Cottonwood County MN History--Storden Twp. and the Village of Storden


Storden Twp. and the Village of Storden
Cottonwood County, Minnesota



Storden is situated in the northwestern part of Cottonwood county, it being the second from the north and the second from the western line of the county, with Highwater at the north, Amboy at the east, Amo at the south and Westbrook township at the west. It comprises all of congressional township 107, range 37, west. The Scandinavian, people are the largest landowners in this part of the county. The village of Storden is within this township.

Like many parts of the county, Storden originally had many low tracts of land, and small lakes abounded, but they were really little more than prairie swamps or sloughs, which, with the advent of the settlers, soon vanished by draining, until today the waste land in this township is quite small. The soil is of a rich quality and the grains and grasses grow in great luxuriance.

The population of the township in 1895 Was 439; in 1900 it was 548 but by the taking of the Federal census in 1910 it was placed at 659.

This township was set apart as a separate civil township at the meeting of the county commissioners in March, 1875, and was first named Norsk, but subsequently changed to Storden. It comprises township 107, range 37, west, and was detached from Westbrook township. The first election was held at the house of Martin Hallan, March 30, 1875.

VILLAGE OF STORDEN

Storden was platted by the Interstate Land Company, July 8, 1903, and is situated in the northwest quarter of the southwest quarter of section 29, township 107, range 37, west. It is on the Curry branch of the Chicago, St. Paul, Minneapolis & Omaha railroad. Among the first historic events of this village were the following:

The auction sale of lots in what is now the village of Storden took place on July 9, 1903. The village is located in the southwest quarter of the southwest quarter of section 29. The village, although quite young, shows great signs of growth and prosperity, new and modern buildings being erected as fast as workmen can put them up.

The first man on the ground to do business was Mr. C. H. Shaner, who conducted a general store, where the confectionery store now stands. Nelson & Redding came next and occupied the store room now used by Mr. A. H. Anderson.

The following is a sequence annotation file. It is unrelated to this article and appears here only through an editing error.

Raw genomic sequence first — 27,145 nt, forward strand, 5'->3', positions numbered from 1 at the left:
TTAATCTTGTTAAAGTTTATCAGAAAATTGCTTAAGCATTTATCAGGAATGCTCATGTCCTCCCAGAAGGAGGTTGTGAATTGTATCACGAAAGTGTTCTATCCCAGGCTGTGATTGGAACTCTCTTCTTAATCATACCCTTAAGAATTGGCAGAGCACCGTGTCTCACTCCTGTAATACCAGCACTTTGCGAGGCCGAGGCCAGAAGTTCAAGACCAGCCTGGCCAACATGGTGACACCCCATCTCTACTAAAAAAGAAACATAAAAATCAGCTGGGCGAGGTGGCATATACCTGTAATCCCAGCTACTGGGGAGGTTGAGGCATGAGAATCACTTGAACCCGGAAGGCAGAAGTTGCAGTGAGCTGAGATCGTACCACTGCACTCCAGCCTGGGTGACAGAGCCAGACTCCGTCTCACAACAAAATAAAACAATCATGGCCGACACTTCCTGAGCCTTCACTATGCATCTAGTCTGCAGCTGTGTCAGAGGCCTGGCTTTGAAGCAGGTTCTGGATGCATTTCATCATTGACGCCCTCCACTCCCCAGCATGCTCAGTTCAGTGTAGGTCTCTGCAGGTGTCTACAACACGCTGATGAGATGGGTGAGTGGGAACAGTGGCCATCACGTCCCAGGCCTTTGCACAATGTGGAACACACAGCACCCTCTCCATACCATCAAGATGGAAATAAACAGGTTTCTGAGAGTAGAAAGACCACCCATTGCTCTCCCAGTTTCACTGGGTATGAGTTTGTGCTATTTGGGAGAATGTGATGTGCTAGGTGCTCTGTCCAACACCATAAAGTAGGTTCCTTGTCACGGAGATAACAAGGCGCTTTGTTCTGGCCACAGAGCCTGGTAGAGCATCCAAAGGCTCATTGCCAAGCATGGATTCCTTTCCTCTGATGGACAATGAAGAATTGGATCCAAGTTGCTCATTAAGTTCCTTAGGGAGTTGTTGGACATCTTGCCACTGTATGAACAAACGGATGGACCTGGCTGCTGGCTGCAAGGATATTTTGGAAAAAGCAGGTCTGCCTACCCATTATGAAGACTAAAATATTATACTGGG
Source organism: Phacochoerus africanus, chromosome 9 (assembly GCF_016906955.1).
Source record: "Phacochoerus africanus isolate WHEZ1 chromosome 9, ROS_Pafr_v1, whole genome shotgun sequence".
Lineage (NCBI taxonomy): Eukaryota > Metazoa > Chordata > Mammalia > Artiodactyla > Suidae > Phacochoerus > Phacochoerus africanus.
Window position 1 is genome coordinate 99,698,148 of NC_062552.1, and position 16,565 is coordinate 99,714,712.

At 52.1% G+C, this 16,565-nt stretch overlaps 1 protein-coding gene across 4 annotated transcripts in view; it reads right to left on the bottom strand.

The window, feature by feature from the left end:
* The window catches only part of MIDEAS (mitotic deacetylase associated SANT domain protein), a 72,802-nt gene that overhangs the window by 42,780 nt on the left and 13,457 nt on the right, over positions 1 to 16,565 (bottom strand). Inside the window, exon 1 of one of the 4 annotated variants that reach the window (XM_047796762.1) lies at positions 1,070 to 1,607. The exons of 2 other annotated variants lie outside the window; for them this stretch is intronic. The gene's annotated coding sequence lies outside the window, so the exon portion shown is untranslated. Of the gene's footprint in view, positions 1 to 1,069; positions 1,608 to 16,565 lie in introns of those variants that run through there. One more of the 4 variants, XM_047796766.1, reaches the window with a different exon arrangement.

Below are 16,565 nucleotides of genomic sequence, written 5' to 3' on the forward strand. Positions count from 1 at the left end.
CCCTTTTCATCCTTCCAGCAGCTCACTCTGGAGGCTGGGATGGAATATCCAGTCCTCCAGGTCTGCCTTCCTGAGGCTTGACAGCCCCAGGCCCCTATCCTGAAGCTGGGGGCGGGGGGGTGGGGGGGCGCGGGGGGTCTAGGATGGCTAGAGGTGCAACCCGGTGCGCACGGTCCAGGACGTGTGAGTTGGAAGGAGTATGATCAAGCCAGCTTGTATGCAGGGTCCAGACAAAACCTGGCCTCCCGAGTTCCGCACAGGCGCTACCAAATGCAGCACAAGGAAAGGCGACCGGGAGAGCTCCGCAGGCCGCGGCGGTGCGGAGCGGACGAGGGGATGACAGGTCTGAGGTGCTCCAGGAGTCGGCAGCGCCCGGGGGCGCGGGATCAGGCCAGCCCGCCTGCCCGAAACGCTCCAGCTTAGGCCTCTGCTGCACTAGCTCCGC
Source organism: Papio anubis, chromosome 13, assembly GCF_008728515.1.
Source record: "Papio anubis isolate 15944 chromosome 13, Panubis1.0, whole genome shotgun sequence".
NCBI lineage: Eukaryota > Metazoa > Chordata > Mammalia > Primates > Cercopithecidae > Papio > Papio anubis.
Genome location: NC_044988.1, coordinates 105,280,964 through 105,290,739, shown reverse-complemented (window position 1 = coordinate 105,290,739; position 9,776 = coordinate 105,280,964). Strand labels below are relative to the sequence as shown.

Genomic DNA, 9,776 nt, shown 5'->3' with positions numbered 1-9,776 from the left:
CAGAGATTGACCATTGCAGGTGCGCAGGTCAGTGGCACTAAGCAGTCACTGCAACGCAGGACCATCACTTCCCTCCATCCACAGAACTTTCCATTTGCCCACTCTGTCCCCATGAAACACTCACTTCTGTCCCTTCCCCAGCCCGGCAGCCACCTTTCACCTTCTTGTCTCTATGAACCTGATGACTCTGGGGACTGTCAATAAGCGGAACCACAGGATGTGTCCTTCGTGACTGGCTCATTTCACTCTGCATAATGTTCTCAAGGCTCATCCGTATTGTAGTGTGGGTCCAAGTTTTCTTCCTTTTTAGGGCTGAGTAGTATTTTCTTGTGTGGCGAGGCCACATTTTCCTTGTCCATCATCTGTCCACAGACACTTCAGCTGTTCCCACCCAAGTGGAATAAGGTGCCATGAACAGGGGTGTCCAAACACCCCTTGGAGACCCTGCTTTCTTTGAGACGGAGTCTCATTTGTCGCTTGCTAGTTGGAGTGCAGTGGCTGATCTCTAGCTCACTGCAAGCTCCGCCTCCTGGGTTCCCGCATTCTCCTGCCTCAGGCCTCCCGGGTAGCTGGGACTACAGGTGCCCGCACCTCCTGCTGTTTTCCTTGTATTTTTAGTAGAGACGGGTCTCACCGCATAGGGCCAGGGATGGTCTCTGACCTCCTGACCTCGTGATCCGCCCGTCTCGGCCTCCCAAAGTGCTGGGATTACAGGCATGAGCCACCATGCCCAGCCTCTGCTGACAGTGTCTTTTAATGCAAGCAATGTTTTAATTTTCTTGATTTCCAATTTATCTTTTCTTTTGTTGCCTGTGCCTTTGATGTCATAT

The first school teacher to teach in the village was Laura Iverson, who taught in the school building moved in from the Kahoi Anderson farm, about three-fourths of a mile north of the town.

John Sorenson built the first residence in the village, the one now occupied by the postmaster, James Morris. The house now occupied by Andrew Skoby was built about the same time.

The first brick building was erected by the Farmers' State Bank in. the summer of 1916. The first concrete building in the village was constructed in the spring of 1916 and is now occupied by Nelson & Christopherson as a garage, the first of its kind.

Among the very first business men and mechanics of the village were: C. H. Shaner, grocer; A. P. Frederickson, hotel; Roy Egger, blacksmith; John Skovley & Son, livery; A. M. Clark & Son, hardware; Henry Peterson, drayman; L. Dolliff, lumber company; St. John, elevator. The depot at Storden was erected in 1904. The first business was that of C. H. Shaaer; the first residence was erected by John N. Sorenson.

John Sorenson formerly owned the land now occupied by the village. The town was platted by the Interstate Land Company, of Minneapolis, to whom Mr. Sorenson gave a one-half interest in the lots.

The plat of Storden is high, dry and sightly and not a finer and more natural business site exists on the Curry branch. The village is surrounded by hardy and industrious farmers, whose land is under a high state of cultivation. The main products of the farms are corn and oats, although an abundance of wheat, rye and barley are marketed each year. Five years ago, land could be procured in the community at sixty dollars per acre, while most of the land is now worth around one hundred and twenty-five dollars per acre.

The Storden postoffice was established in 1903, with John Sorenson as the first postmaster. He served until December 1, 1905, when James Morris, the present postmaster, was appointed. The large postal receipts, which are larger than towns several times its size, bespeak credit for the postmaster and the community. For the past year they amounted to four thousand five hundred and eighty-seven dollars and twenty-six cents. One rural route seerves the community.

BUSINESS INTERESTS.

In 1916 the business interests of Storden were in the hands of the following:

Auto garage—Nelson & Christopherson.
Bank—First State, Farmers' State.
Blacksmith—Andrew Jorgenson, Edward Smestad.
Barber—Roy Smestad.
Creamery—Storden Creamery Association.
Confectionery—John Rongstad.
Dray line—Adolph Olson.
Elevator—Farmers' Elevator, Olaf Lande.
Grocer—Farmers' Cooperative Store.
General dealers—A. H. Andersen, Storden Co-operative Company.
Hardware dealer—Storden Hardware Company.
Harness dealer—A. H. Nacarinus.
Hotel—Prime Hotel.
Implement dealer—Saleen & Jenson Company.
Lumber dealer—L. P. Doliiff & Company.
Livery—Adolph Olson.
Meat market—John Spiecker.
Newspaper—Storden Times.
Produce dealer—C. H. Shaner.